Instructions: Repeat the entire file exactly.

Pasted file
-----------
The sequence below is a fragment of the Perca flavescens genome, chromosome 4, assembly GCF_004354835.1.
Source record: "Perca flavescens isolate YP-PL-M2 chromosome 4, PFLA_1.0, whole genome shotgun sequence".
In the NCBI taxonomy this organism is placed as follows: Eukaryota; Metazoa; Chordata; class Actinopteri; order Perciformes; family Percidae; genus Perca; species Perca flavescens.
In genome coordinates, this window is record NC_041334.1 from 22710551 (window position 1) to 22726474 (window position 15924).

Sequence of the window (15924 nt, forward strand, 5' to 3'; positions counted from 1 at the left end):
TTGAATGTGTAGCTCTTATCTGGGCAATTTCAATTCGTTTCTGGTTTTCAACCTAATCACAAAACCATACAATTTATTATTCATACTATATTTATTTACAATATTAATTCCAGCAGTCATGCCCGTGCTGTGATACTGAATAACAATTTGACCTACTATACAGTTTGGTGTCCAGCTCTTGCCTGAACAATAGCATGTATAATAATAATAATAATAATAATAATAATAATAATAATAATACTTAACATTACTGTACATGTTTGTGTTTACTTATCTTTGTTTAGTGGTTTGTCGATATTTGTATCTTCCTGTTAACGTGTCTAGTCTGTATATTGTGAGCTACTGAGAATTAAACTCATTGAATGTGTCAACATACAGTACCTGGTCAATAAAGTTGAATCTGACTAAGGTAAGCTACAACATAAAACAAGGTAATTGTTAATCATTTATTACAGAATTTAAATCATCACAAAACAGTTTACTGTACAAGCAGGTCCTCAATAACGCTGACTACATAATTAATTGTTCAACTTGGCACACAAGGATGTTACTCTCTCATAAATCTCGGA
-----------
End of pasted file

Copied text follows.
The sequence below is a fragment of the Perca flavescens genome, chromosome 4, assembly GCF_004354835.1.
Source record: "Perca flavescens isolate YP-PL-M2 chromosome 4, PFLA_1.0, whole genome shotgun sequence".
In the NCBI taxonomy this organism is placed as follows: Eukaryota; Metazoa; Chordata; class Actinopteri; order Perciformes; family Percidae; genus Perca; species Perca flavescens.
In genome coordinates, this window is record NC_041334.1 from 22710551 (window position 1) to 22726474 (window position 15924).

Sequence of the window (15924 nt, forward strand, 5' to 3'; positions counted from 1 at the left end):
TTGAATGTGTAGCTCTTATCTGGGCAATTTCAATTCGTTTCTGGTTTTCAACCTAATCACAAAACCATACAATTTATTATTCATACTATATTTATTTACAATATTAATTCCAGCAGTCATGCCCGTGCTGTGATACTGAATAACAATTTGACCTACTATACAGTTTGGTGTCCAGCTCTTGCCTGAACAATAGCATGTATAATAATAATAATAATAATAATAATAATAATAATAATAATACTTAACATTACTGTACATGTTTGTGTTTACTTATCTTTGTTTAGTGGTTTGTCGATATTTGTATCTTCCTGTTAACGTGTCTAGTCTGTATATTGTGAGCTACTGAGAATTAAACTCATTGAATGTGTCAACATACAGTACCTGGTCAATAAAGTTGAATCTGACTAAGGTAAGCTACAACATAAAACAAGGTAATTGTTAATCATTTATTACAGAATTTAAATCATCACAAAACAGTTTACTGTACAAGCAGGTCCTCAATAACGCTGACTACATAATTAATTGTTCAACTTGGCACACAAGGATGTTACTCTCTCATAAATCTCGGA